A remarkable narrator


Andrew Breeze:
The Origins of the ‘Four Branches of the Mabinogi’
Gracewing Publishing 2009

Four medieval stories in Welsh — Pwyll Prince of Dyfed, Branwen Daughter of Llŷr, Manawydan Son of Llŷr and Math Son of Mathonwy — form a unique cycle of tales drawing in characters, motifs and tale-types from Celtic mythology and folktale, all set in the recognisable medieval landscape of Wales and adjacent parts of England. If they didn’t exist our understanding of Celtic myth and legend would be immeasurably the poorer, but our knowledge of the circumstances of this unique retelling and, very importantly, the author and their motivations for setting it all down are severely hampered by lacunae, scholarly suppositions and sometimes wild speculations.

The premise of this book is easily told.

The author argues from close analysis of the text, placenames and medieval history that the anonymous author of the Welsh tales collectively called The Mabinogi (that is, the ‘Four Branches’ of the collection popularly known as The Mabinogion) was a woman of high birth in the first third of the 12th century, and has even identified her as Gwenllian, daughter of a North Walian king and wife of a prince from South Wales. He has argued his case over the last decade or so in a series of papers (adapted here as separate chapters of his book) which were deemed controversial when they first appeared but which not only cumulatively make a strong case but which also don’t seem to have been convincingly demolished.

Kidwelly Castle 1805
Kidwelly Castle 1805

Among several points he makes regarding authorship are how the Four Branches show strong interest in the two Welsh polities of Gwynedd and Dyfed, both of which Gwenllian had political ties with; the familiarity with governance and diplomacy, only to be expected of someone with birth and matrimonial links to a ruling class; and of course the insight into, empathy with and detailed knowledge of matters such as childbirth, child rearing and that influence displayed by those commonly described as ‘the power behind the throne’. And not just behind the throne: Gwenllian herself tragically died while actively defending the castle of Kidwelly, one of those peerless warrior women who act outside the constraints that society usually sets for them.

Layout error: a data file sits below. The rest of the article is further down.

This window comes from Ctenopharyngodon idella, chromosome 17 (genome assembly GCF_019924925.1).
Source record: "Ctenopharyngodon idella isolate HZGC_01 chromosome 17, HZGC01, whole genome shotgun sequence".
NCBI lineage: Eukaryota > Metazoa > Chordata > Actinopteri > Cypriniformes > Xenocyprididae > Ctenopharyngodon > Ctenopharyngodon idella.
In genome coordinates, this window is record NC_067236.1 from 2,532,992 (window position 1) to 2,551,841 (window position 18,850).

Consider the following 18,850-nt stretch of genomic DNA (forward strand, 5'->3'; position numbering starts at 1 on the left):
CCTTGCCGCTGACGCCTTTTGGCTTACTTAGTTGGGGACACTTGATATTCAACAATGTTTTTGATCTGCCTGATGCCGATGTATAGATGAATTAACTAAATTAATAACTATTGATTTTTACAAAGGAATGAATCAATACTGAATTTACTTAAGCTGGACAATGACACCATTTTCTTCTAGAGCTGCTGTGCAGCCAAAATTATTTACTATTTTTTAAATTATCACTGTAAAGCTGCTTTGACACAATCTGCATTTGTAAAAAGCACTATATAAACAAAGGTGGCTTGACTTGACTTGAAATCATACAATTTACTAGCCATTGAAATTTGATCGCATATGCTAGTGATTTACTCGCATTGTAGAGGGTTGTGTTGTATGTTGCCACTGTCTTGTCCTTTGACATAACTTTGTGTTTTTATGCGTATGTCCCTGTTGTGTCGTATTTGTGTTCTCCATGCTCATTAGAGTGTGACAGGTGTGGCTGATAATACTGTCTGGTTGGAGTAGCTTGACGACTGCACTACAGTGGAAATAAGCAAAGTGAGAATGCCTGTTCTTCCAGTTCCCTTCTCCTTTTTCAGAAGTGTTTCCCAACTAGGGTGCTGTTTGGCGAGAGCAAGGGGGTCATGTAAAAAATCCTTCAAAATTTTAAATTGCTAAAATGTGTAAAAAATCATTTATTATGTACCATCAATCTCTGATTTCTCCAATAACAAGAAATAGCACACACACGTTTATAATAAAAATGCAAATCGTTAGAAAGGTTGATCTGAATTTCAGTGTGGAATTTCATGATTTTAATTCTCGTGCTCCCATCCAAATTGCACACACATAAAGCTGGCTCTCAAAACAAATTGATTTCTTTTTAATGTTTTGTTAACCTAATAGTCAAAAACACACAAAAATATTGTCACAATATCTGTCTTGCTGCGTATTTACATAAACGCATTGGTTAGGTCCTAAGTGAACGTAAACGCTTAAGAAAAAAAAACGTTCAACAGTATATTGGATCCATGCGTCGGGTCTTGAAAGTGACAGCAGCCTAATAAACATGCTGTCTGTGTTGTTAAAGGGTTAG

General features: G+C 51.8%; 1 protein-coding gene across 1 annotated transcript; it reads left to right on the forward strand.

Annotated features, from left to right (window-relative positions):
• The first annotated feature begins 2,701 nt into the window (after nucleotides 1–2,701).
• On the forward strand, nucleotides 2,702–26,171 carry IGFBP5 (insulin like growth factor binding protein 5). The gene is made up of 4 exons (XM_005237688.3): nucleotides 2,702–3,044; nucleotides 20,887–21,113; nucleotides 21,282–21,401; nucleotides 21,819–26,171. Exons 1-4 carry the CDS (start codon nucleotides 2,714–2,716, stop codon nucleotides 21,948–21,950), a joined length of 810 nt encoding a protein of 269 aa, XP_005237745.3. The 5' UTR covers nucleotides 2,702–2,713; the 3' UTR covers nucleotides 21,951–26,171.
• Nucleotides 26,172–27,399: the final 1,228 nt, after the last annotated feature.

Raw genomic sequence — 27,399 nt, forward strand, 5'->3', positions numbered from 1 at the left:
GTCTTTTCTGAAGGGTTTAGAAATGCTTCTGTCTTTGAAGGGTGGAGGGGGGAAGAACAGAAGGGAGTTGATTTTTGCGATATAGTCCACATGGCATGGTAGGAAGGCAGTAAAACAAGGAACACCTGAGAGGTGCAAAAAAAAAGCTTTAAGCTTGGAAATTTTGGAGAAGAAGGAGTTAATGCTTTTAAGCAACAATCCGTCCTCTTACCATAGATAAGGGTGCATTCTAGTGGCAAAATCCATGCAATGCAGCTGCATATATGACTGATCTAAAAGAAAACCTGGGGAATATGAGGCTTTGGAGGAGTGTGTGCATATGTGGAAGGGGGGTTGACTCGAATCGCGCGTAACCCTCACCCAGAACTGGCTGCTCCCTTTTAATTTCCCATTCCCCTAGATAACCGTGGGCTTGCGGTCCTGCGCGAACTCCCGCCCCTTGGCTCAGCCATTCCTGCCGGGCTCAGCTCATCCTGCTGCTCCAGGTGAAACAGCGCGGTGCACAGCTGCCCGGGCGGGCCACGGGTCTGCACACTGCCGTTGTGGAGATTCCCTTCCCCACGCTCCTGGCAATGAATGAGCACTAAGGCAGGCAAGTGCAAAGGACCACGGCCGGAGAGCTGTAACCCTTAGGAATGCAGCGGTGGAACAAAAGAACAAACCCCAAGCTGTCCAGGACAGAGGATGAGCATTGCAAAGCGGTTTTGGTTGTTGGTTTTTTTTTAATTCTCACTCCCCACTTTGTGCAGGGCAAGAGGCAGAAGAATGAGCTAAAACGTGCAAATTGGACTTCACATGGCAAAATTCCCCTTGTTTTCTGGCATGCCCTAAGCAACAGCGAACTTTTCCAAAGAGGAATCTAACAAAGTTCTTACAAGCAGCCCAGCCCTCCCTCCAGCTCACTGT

Andrew Breeze, by his own account, appears to be a maverick thinker in this area, but he also presents opposing theories in a reasoned and fair way. That he also demolishes the arguments for male, particularly clerical, authorship, viewpoints biased solely in favour of a north-west Welsh kingdom, and imprecise or vague datings ranging over two centuries, are attractive features of this impassioned but rational study which I find more persuasive than many.

The small handful of typos and the lack of a map are the only failings I can point to in what is a short but stimulating and easily assimilated read. If, at the very least, you are encouraged to find out more about the remarkable Gwenllian then the read would have been worthwhile. And, of course, reading the original Four Branches in translation would be an added bonus, as they really are fascinating narratives.

Revised 2014 version of review first published July 5th 2012, republished to mark Dewithon19, the Wales Readathon for 2019

16 thoughts on “A remarkable narrator

      1. MrsB_inthehills

        I am – I also don’t turn down page corners, a habit that makes me shudder to the depths of my soul! Yes please, I’d love to borrow it sometime

        Liked by 2 people

  1. I love how history both real and fantastical bubble up with you. After reading up on some current nasty mob actions taken against up-and-coming YA authors on Twitter (which I hope to comment upon this month) it’s nice to return to the classic, the old-school, the fiercely beautiful. x

    Liked by 2 people

    1. Sorry to hear about whipped-up indignation and denigration online, there’s already far too much negativity in the world. As March is already Women’s History Month I thought it would be good to feature a presumed medieval female writer in amongst all my other posts for the Wales Readathon! 🙂

      Liked by 2 people

  2. Pingback: Wales Readathon 2019 – Book Jotter

  3. This sounds like a really interesting book, Chris. As I’ve only recently become aware of the Mabinogion thanks to dewithon, this sounds like it would be a good book to continue learning more. 🙂

    Liked by 1 person

    1. Commentators have always found the treatment of women in the Four Branches to be more sympathetic than might be expected from, say, a male author. It helped me see them in a new light.

      Liked by 1 person

  4. That is very interesting Chris. I’m away from home atm so cannot double-check my copy, but I don’t recall Sioned Davies discussing who any of the early medieval scribes might have been, focusing instead on their earlier oral nature instead….and Charlotte Guest, the first English translator of the complete tales. I think Davies might have had a soft spot for her.

    Liked by 1 person

    1. Yes, I think (I’d have to check my copy to confirm) she was more concerned to discuss the tradition the tales came from than to consider the contentious matter of who the anonymous author or authors might have been. And Lady C is an interesting character in her own right, and clearly a striking woman as I could see from her portrait in Cyfarthfa Castle, Merthyr Tydfil.

      Liked by 1 person

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